The impact of the tax on sweetened beverages: a systematic review

Am J Clin Nutr. 2018 Sep 1;108(3):548-563. doi: 10.1093/ajcn/nqy135.

Abstract

Background: Obesity has a serious impact on public health. Sugar-sweetened beverages (SSBs) are implicated in the obesity epidemic. Regulation has been suggested as one approach to limit consumption.

Objective: The aim of this study was to synthesize existing evidence related to the impact of taxes on the consumption, purchase, or sales of SSBs.

Design: A systematic review was conducted by using MEDLINE through PubMed (https://www.ncbi.nlm.nih.gov/pubmed), the Cochrane Library (http://www.cochranelibrary.com/), the Web of Science (https://login.webofknowledge.com/error/Error?PathInfo=%2F&Error=IPError), and Scopus (https://www.scopus.com/search/form.uri?display=basic) in the period 2011-2017 for studies that analyzed the impact of fiscal regulatory measures on the consumption, purchase, or sales of SSBs. The quality of evidence was assessed according to the CONSORT (Consolidated Standards of Reporting Trials) and the TREND (Transparent Reporting of Evaluations with Nonrandomized Designs) statements.

Results: Of the 17 studies, 5 (29.4%) evaluated the impact of a tax on SSBs in naturalistic experiments by county or city in the United States and in Mexico. Findings indicated that purchases or sales of SSBs decreased significantly with taxation amounts of 8% (Berkeley, CA) and 10% (Mexico). One study found no effect on sales of SSBs in 2 states that enacted a 5.5% tax on sodas. Twelve (70.6%) studies were based on virtual or experimental conditions evaluating either purchasing behavior or sales (6 studies; 50.0%) or behavioral intent (6 studies; 50.0%), resulting in a decrease in either purchasing behavior or sales or intent behavior with heterogeneity according to the tax rate.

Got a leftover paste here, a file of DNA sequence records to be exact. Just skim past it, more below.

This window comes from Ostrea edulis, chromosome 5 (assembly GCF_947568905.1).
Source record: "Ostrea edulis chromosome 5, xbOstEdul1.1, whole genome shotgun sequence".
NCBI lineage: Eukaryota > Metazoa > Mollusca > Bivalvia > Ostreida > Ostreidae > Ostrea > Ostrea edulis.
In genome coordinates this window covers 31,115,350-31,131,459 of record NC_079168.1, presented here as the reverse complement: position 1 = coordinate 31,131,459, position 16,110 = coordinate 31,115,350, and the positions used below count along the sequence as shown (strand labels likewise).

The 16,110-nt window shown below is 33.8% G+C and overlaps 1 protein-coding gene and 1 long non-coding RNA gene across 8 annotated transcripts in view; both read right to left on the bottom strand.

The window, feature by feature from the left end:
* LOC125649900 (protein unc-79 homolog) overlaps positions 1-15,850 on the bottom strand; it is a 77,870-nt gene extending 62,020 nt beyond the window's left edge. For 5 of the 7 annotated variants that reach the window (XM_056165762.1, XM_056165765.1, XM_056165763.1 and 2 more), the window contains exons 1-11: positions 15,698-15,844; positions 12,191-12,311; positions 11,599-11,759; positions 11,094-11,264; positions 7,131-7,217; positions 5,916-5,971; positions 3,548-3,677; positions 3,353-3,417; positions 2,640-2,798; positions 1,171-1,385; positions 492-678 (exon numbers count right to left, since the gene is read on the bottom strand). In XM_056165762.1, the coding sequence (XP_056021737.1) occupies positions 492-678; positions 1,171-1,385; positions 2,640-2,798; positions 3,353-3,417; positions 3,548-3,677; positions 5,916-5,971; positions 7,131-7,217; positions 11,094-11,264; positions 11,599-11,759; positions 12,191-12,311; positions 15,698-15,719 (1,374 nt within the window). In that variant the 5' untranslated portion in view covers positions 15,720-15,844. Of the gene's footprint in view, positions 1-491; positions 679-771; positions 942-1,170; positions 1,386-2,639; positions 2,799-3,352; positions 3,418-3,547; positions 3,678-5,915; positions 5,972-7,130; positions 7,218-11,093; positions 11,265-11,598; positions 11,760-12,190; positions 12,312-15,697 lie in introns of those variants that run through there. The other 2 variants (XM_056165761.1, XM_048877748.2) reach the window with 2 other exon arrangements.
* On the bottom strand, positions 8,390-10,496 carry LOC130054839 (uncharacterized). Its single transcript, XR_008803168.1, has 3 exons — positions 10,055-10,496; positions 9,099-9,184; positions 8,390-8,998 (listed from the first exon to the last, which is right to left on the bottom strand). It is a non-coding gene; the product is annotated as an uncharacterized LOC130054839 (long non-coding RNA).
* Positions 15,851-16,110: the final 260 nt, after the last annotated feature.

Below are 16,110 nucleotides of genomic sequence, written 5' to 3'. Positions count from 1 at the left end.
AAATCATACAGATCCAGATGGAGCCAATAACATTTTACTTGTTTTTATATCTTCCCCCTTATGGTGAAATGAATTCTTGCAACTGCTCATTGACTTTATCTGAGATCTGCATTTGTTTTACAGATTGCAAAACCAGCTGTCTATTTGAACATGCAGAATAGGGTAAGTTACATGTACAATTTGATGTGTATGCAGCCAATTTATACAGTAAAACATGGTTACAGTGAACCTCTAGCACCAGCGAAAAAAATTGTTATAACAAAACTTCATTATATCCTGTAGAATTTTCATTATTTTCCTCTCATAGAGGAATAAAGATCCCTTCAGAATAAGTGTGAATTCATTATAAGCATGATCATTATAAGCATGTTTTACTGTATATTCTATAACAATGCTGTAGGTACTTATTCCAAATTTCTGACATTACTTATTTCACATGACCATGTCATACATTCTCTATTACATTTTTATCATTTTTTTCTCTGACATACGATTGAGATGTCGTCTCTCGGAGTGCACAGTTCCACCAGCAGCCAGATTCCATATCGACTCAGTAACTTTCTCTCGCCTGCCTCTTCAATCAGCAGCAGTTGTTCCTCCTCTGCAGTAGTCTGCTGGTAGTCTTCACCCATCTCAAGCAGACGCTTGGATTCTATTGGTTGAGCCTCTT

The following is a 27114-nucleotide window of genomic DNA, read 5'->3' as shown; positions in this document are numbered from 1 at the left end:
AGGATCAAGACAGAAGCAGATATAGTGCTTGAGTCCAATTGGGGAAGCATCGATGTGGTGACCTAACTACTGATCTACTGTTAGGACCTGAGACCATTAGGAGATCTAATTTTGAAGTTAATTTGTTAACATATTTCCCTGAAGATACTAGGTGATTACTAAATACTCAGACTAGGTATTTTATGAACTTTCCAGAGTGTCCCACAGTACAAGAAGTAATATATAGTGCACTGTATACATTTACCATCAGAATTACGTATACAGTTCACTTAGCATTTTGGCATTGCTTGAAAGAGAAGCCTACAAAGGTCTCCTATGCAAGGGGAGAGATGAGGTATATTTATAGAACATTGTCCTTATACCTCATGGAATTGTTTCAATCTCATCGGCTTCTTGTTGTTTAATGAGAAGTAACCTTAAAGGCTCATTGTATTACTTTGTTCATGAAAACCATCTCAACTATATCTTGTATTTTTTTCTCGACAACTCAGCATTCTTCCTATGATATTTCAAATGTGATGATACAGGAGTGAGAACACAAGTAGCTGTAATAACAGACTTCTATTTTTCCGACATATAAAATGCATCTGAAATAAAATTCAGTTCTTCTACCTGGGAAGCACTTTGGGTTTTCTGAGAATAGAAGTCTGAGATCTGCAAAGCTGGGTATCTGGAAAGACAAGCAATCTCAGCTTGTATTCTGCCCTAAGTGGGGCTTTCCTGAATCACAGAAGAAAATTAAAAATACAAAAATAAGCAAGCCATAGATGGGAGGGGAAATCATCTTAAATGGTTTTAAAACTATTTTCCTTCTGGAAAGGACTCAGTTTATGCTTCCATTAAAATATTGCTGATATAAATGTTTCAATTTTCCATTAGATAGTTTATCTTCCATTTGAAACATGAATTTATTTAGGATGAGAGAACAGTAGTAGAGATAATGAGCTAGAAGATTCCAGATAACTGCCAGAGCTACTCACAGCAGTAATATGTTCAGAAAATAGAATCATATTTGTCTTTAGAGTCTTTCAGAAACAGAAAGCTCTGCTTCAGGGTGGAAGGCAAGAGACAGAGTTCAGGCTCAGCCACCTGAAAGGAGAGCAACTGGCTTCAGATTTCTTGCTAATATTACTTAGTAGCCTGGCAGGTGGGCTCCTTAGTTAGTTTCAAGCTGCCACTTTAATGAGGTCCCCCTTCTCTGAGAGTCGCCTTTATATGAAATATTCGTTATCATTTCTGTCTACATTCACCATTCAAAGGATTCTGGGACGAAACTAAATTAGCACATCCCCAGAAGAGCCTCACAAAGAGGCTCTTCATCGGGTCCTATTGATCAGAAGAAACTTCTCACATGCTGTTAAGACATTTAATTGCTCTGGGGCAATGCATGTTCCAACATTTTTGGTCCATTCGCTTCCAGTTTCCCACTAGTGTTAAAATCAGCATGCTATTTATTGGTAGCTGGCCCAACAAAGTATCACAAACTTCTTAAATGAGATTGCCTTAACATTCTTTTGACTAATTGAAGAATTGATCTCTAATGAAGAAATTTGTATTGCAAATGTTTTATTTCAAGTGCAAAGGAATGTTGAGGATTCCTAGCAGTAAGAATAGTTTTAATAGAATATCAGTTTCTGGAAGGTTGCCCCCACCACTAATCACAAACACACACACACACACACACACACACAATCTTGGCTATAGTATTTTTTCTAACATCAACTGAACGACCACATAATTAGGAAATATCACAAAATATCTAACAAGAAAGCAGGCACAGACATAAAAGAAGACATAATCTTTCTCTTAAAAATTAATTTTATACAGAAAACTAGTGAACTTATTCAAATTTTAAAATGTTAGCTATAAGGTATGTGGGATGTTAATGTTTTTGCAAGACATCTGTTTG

Conclusions: Taxation significantly influences planned purchases and increases the probability of the purchase of healthy beverages. SSB taxes have the potential to reduce calorie and sugar intake, but further research is needed to evaluate effects on diet quality.

Publication types

  • Systematic Review

MeSH terms

  • Adolescent
  • Adult
  • Beverages / economics*
  • Commerce / statistics & numerical data
  • Consumer Behavior / economics
  • Dietary Sucrose
  • Energy Intake
  • Female
  • Health Promotion / legislation & jurisprudence
  • Humans
  • MEDLINE
  • Mexico / epidemiology
  • Obesity / epidemiology
  • Obesity / etiology
  • Obesity / prevention & control
  • Social Class
  • Surveys and Questionnaires
  • Sweetening Agents / administration & dosage
  • Sweetening Agents / adverse effects
  • Sweetening Agents / economics*
  • Taxes / economics*
  • Taxes / legislation & jurisprudence*
  • United States / epidemiology
  • Young Adult

Substances

  • Dietary Sucrose
  • Sweetening Agents